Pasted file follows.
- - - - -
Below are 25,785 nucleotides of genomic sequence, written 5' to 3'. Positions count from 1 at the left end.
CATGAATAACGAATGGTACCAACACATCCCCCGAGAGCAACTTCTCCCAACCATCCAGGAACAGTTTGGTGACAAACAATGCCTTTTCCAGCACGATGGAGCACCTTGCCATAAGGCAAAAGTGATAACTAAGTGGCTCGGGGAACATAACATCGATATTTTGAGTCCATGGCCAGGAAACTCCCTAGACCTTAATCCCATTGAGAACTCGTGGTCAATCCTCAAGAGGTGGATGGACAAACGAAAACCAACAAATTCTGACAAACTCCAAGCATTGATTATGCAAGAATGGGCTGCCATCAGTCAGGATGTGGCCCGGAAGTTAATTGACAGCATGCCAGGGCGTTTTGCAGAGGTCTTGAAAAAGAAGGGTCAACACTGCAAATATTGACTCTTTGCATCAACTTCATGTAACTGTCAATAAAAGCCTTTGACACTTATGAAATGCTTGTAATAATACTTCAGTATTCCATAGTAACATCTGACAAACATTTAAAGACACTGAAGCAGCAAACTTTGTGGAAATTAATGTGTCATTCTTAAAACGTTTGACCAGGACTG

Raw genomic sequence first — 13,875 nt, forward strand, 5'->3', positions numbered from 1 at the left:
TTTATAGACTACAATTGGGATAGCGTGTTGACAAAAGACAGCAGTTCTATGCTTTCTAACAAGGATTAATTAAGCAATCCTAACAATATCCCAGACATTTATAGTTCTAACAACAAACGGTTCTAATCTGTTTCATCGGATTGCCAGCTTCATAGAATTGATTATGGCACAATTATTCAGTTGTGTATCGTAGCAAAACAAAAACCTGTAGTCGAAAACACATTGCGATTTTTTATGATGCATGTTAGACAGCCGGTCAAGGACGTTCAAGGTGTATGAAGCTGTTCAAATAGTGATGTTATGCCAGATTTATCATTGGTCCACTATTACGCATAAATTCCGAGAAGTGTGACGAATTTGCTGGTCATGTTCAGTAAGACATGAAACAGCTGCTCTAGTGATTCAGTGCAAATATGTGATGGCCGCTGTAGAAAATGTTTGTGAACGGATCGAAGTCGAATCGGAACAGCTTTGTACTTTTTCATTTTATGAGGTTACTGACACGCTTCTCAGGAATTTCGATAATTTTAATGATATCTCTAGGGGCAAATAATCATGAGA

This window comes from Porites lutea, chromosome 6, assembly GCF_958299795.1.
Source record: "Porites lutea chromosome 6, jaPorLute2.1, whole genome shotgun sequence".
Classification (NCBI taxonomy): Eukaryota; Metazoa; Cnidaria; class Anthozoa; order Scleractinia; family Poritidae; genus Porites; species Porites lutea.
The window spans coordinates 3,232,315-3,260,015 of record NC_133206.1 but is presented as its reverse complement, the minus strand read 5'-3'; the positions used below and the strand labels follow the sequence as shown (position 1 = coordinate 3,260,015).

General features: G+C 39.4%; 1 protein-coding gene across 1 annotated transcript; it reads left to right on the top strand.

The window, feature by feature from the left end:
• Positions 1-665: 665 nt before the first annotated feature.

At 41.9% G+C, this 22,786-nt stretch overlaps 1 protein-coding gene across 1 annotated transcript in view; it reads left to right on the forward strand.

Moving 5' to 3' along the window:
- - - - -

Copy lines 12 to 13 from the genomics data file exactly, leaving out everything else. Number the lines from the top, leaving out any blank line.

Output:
At 41.9% G+C, this 22,786-nt stretch overlaps 1 protein-coding gene across 1 annotated transcript in view; it reads left to right on the forward strand.

Moving 5' to 3' along the window: